For decades, leading scientists have predicted that soon, very soon, genome sequencing (GS) of all newborn babies will allow diagnosis and treatment of rare diseases. We are not there yet. I recently explained some of the problems in an article co-authored @AnnieJanvier and Keith Barrington. We focus on the lack of evidence that GS leads to better treatment, the ambiguity of false positives, the unconvincing data about cost-effectiveness, and raise some concerns about purported non-clinical benefits.
1. How often does GS lead to better medical treatment? It is surprisingly difficult to know. There are inspiring case reports, both in lay press and peer-reviewed literature, but many of them describe situations in which the diagnosis or treatment could have been made without GS. Furthermore, the most common outcome reported is not “better treatment,” with documentation, but, instead, the peculiar variable called “change in management” as evidence that GS is useful. The distinction is important. The best case for GS would be if it frequently leads to the diagnosis of a previously unsuspected condition for which there is an effective treatment exists. This rarely occurs even when GS is used in sick babies for whom the diagnosis has remained elusive. It is even less likely to occur in less sick or healthy babies. Change in management is much more ambiguous. We suggest, in our paper, that reported changed in management would often occur anyway by the very trial-and-error nature of clinical management for critically ill babies for whom the diagnosis is uncertain. Doctors try things. Sometimes they help. But, given the nature of intensive care, it is hard to know whether the change in management was either a) directly related to the GS result; b) based on a GS diagnosis that could not have been made in other ways, and c) beneficial. We conclude that from presently available research reports, it is difficult to say how often the genomic diagnosis was either crucial or beneficial.
2. How often are genomic diagnoses false positives? The answer not clear. We know that people with identical genomic findings can have very different clinical symptoms. If we knew the prevalence of variants in asymptomatic people in the general population, we could estimate true and false positivity rates and estimate the positive and negative predictive value of the test. But, with genomics, there are so many variants, they vary among different ethnic groups, and we often do not have the population data to say how often they occur in the absence of symptoms. When that is studied, we usually find that they occur more often than we thought. It is difficult to know when such false positives are the result of complex gene-gene interactions, incomplete penetrance, mild or late-onset disease, or other factors. But to treat genomic findings as precise diagnostic results is dangerous and misleading.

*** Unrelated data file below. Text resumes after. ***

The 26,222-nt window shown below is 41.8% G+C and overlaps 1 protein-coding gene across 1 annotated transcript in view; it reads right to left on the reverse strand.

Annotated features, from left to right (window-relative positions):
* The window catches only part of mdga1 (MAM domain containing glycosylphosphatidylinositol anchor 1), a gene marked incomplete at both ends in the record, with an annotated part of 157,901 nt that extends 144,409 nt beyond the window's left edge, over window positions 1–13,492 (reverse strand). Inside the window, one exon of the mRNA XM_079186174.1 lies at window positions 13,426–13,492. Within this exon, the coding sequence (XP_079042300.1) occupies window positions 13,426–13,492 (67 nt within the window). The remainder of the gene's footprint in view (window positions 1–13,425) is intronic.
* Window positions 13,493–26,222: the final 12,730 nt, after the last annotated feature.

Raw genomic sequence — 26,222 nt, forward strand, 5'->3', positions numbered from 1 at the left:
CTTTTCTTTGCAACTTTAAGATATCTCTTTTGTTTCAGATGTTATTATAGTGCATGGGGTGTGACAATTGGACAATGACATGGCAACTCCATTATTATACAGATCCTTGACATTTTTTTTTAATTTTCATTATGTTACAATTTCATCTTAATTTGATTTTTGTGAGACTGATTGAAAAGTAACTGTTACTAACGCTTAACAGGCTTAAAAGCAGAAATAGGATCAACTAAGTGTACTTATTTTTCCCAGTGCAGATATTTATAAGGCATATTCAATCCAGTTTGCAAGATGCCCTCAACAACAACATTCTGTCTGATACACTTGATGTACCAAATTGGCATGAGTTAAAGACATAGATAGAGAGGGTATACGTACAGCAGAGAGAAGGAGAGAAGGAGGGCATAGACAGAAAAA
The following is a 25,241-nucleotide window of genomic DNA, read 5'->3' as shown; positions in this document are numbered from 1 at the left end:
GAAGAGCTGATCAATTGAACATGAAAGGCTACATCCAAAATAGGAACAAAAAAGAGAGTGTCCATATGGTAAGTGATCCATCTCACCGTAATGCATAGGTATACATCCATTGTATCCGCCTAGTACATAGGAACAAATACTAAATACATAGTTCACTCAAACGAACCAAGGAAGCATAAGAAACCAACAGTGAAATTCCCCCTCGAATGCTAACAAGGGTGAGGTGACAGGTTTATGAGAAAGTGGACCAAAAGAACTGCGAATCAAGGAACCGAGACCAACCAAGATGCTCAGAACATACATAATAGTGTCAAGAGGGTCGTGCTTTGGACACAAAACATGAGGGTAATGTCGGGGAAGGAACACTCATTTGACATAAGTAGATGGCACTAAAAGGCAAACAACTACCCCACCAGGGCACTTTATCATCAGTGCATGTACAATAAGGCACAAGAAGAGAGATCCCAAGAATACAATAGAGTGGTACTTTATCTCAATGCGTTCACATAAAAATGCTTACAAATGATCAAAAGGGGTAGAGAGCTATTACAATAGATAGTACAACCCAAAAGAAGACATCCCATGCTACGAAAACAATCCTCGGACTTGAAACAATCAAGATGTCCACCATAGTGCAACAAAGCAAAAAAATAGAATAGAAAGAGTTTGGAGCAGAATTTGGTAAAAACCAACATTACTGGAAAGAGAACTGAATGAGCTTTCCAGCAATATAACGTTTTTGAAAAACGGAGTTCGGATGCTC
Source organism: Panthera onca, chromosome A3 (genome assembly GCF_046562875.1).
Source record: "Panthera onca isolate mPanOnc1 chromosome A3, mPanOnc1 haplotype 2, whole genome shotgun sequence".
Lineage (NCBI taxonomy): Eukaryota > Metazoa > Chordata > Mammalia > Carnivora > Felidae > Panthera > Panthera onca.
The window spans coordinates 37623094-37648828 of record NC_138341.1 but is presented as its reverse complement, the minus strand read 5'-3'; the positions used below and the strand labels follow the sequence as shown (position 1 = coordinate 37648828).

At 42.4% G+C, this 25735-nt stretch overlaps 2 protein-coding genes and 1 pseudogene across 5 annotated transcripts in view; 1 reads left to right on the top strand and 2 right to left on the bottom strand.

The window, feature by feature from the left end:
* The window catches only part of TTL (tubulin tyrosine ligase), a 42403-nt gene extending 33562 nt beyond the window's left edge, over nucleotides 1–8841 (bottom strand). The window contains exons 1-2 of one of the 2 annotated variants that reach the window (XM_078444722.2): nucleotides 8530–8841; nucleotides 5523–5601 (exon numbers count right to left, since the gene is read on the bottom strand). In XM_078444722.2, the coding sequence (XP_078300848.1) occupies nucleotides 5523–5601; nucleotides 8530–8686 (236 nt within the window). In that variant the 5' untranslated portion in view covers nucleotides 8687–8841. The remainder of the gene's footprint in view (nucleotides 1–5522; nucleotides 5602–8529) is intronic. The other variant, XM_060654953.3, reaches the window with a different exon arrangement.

3. How often does GS lead to cost-savings. Another tricky question. Because it is hard to know whether the changes in management are beneficial, it is hard to know whether they save money or generate excess costs. Some studies suggest that genomic diagnosis leads to both earlier discharge or to earlier decisions to withdraw life-sustaining treatment. But, given the heterogeneity of most genetic syndromes, such clinical decisions should not be based on the molecular diagnosis but, instead, should be made based on the clinical indications for discharge or palliative care. We note that overconfidence in the prognostic accuracy of genomic diagnoses may lead to a reticence to withdraw life-support without such a diagnosis and suggest that further study is needed to clarify the appropriate role of genomic diagnoses in decisions about life-support.
4. Does GS have non-clinical benefits. Many studies report that a genomic diagnosis can give parents an “answer” to their questions and doubts about the cause of their child’s condition. Many parents report that a genomic diagnosis allowed them to find support from other families with children who had similar conditions. In some cases, genomic diagnoses allow identification of other family members who may be at risk. There are also potential harms. Many parents hope that GS will reveal a curable condition. It rarely does. Sometimes, a GS result leads to the erroneous conclusion that a baby will quickly die. This can prevent parents from bonding with their child, a problem that is already common in the NICU.
Our conclusions: GS is here to stay. Some babies and families benefit from the GS results. GS is most useful as a diagnostic test in critically ill babies, rather than as a screening test in less sick or healthy babies. At the same time, population testing is essential for refining our ability to interpret results. GS results often confirm an already suspected dismal prognosis. Anticipatory discussions will give parents a realistic understanding of the likely impact of a genetic diagnosis. Both doctors and parents should recognize that the clinical use of diagnostic GS in newborns is very much a work-in-progress. We are only a decade into the age of true genomic medicine. We have much to learn.